The ad said, “Fill up now. Pay later.”
“We have been working with Chevron since 2021, so this is not new and has no connection to the current global geopolitical situation,” Klarna said in a statement.
Still, it’s one more financial strategy consumers are using to deal with rising gas prices. As of March 22, the national average price of gas was $4.24 a gallon, according to AAA. A year ago, the average was $2.88. In some states, the per-gallon price is over $5. In California, the average price was $5.87 with some stations charging more than $6.
Prices have been going up for so many things — housing, food, used cars — but the jump in the cost of gas was significant, up by 6.6 percent in February, according to the Bureau of Labor Statistics.
Payment plans have become the way millions of Americans get by financially. Credit usage is how many people make ends meet. Nearly 40 percent of current cardholders are carrying a balance on their cards, according to the latest credit card market report from the American Bankers Association.
But filling up a gas tank on an installment plan just seems too desperate. Groceries, gas, these are things you should pay with cash or a debit card. That’s what I teach.
Then I had to check myself.
What would I do if money were so tight that I couldn’t afford gas to get to the job I needed to keep a roof over my head and food on the table?
If you’ve got a well-paying job, high gas prices are a pain but manageable. Despite your griping, you could eat out less or downgrade your vacation plans. You can slow down, make sure your tires are inflated correctly, or combine driving trips around town. You can absorb the increase.
A year ago, I could fill the tank of my 2006 Honda Odyssey for about $40. When I gassed up last week, I gulped when the pump stopped at $84.35. It was like a pinch. It hurt, but the injury wasn’t dire.
For those living on the financial edge, the gas price jumps are frightening because there’s no cushion in their budget, no places to cut. This is the type of situation that turns people to payday loan operations with fees that equate to triple-digit interest rates. These short-term loans often keep folks trapped in a cycle of debt.
So, how bad is a buy now, pay later installment agreement for gas?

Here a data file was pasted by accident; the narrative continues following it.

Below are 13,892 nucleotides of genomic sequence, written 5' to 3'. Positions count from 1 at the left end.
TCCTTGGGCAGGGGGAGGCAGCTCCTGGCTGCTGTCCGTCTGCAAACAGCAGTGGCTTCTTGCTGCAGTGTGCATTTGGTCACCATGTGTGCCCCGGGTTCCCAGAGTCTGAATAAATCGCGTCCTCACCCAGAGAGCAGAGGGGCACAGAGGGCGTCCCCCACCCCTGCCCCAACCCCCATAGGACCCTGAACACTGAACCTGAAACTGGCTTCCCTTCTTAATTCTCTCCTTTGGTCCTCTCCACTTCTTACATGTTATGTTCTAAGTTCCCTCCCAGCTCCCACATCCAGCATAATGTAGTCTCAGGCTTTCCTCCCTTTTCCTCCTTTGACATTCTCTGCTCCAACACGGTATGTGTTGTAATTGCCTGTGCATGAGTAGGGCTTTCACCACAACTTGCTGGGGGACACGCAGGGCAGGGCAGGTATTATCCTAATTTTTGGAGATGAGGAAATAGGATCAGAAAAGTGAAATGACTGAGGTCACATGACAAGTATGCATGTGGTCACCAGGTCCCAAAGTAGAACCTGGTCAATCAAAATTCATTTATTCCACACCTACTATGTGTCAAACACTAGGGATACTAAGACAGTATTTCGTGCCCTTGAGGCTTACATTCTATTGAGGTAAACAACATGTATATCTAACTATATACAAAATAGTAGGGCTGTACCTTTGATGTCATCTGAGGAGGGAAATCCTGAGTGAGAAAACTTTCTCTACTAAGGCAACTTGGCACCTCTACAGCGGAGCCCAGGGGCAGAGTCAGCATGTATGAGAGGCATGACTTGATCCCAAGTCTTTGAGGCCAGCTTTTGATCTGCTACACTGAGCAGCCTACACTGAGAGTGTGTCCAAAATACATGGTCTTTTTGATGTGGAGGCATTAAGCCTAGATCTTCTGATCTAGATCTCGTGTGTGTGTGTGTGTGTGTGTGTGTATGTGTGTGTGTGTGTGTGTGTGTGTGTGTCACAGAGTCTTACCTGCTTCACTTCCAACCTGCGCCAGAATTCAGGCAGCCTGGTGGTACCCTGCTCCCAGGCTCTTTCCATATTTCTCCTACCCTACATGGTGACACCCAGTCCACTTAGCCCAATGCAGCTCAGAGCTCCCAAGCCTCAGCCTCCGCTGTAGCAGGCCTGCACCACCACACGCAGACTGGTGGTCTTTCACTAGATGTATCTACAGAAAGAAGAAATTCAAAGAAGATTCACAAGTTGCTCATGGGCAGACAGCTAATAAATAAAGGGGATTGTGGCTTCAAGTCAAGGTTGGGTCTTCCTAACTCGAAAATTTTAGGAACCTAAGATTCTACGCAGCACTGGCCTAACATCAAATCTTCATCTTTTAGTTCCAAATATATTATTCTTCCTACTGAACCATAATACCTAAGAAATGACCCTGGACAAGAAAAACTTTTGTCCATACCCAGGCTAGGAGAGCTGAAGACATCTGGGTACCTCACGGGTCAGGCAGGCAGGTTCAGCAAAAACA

Usage of the payment plans by cash-strapped consumers has spiked during the pandemic. Buy now, pay later (BNPL) credit plans allow consumers to split the payments for the purchases, typically into four interest-free installments. Fees may kick in only if payments are made late.
“Our products are interest-free which means consumers don’t have to worry about accumulating interest like they would on a credit card if they need extra time to pay off their balance,” a company spokeswoman said in an emailed statement.
Klarna says it restricts the use of its buy now, pay later products if a customer misses a payment to prevent them from accumulating debt.
“Our losses are well below the credit card industry standard,” the company said. “If someone’s circumstances change, we have specialist support available (including 24/7 chat on our app or over the phone) and we help them come up with a payment plan to get them back on track.”
Even if people get behind, Klarna says it does not report account information or repayment histories to any of the nationwide credit bureaus.
Drivers have long been able to get gas station-branded credit cards to fill up their tanks. People pay for gas with general-purpose credit cards.
A recent Bankrate.com analysis of 22 cards offered by popular gas retailers, found the typical discount was just 5 cents to 10 cents per gallon when using a gas card. Not a great deal when you consider if you carry a balance the average interest rate was 25.8 percent. The national average rate for all credit cards is 16.34 percent.
Given the choice between piling more debt on a credit card with a double-digit interest rate or a BNPL product may be a slightly better short-term solution, says Ted Rossman, senior industry analyst for Bankrate.com and CreditCards.com.
“It’s not ideal, but understandable,” he said. “If somebody is really in that desperate of a situation, it is sort of a tricky trade off. It’s good that it’s relatively short-term. I just wouldn’t want people to be tricked by the low barrier to entry.”
The concern with BNPL is that consumers often buy more and spend more, warns the Consumer Financial Protection Bureau, which is looking into these products.
Don’t let the ease of a buy now, pay later product turn into a regular habit for discretionary purchases or even necessities. Don’t lose sight of what it is — a loan.
A subheadline above this column incorrectly described the Klarna buy now, pay later installment plan for gas. Consumers pay for gas over six weeks, not six installments. The subheadline has been corrected.